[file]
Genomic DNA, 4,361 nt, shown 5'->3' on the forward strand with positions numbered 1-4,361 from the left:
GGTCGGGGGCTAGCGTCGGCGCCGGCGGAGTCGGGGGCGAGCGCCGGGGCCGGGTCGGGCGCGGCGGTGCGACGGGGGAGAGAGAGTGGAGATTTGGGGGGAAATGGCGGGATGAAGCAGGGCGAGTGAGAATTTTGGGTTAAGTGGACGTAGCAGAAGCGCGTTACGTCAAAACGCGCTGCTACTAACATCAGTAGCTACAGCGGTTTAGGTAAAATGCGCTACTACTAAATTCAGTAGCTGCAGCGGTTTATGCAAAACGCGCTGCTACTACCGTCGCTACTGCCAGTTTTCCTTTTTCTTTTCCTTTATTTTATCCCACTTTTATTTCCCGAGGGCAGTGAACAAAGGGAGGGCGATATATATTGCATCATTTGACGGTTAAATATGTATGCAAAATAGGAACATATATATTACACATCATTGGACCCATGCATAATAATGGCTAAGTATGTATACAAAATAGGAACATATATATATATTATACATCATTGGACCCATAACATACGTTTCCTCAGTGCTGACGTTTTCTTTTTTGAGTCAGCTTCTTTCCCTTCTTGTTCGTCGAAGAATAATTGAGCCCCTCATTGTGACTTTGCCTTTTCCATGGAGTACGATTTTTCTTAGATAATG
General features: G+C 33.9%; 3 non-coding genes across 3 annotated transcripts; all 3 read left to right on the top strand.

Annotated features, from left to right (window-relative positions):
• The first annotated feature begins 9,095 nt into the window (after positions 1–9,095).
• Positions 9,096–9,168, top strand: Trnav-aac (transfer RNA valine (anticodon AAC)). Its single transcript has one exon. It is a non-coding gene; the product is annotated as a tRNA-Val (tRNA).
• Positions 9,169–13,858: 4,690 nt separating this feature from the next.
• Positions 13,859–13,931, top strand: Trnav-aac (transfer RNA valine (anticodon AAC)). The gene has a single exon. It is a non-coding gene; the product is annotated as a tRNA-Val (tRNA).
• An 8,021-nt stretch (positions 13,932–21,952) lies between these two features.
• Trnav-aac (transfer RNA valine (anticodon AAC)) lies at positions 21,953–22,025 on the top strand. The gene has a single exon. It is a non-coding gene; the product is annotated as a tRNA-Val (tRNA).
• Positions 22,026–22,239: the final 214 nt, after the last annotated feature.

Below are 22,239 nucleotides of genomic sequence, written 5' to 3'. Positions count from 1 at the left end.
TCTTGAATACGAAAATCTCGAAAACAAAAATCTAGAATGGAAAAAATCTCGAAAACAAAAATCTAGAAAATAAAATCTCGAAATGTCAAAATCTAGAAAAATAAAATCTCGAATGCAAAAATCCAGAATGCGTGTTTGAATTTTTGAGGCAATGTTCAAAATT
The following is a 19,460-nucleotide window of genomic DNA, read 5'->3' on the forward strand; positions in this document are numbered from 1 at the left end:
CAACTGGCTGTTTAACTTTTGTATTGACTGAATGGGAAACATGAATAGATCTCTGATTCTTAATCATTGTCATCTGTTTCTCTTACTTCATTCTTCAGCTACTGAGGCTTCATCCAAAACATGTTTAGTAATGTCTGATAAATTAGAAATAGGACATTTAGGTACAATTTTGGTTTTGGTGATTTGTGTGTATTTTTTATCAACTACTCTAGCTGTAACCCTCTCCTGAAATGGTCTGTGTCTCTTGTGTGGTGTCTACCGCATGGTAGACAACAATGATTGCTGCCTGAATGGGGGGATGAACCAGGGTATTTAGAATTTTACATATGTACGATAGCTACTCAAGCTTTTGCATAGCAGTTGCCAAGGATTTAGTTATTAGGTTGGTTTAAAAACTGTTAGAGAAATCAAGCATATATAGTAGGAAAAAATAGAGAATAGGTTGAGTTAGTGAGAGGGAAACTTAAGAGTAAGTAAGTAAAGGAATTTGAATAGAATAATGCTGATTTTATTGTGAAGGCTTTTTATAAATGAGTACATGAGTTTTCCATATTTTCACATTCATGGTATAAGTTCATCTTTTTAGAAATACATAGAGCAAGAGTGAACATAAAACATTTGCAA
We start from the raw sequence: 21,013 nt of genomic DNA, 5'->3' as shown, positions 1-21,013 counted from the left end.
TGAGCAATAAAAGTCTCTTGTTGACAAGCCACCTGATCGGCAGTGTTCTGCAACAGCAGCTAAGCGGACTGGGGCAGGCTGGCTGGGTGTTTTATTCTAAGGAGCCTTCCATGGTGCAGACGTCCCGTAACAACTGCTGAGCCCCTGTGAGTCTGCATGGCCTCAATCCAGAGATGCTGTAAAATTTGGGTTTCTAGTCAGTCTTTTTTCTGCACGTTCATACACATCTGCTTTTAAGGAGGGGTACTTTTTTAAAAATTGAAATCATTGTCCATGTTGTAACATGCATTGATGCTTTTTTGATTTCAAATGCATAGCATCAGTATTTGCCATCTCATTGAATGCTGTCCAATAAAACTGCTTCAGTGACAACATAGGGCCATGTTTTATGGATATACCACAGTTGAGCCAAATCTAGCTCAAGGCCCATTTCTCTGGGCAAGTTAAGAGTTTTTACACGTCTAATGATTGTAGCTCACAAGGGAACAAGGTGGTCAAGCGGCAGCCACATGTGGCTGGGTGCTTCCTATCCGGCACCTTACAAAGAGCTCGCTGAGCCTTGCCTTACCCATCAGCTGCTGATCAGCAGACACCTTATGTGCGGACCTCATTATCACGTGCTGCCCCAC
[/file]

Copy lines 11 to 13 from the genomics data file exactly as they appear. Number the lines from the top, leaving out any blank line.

• Positions 22,026–22,239: the final 214 nt, after the last annotated feature.

Below are 22,239 nucleotides of genomic sequence, written 5' to 3'. Positions count from 1 at the left end.
TCTTGAATACGAAAATCTCGAAAACAAAAATCTAGAATGGAAAAAATCTCGAAAACAAAAATCTAGAAAATAAAATCTCGAAATGTCAAAATCTAGAAAAATAAAATCTCGAATGCAAAAATCCAGAATGCGTGTTTGAATTTTTGAGGCAATGTTCAAAATT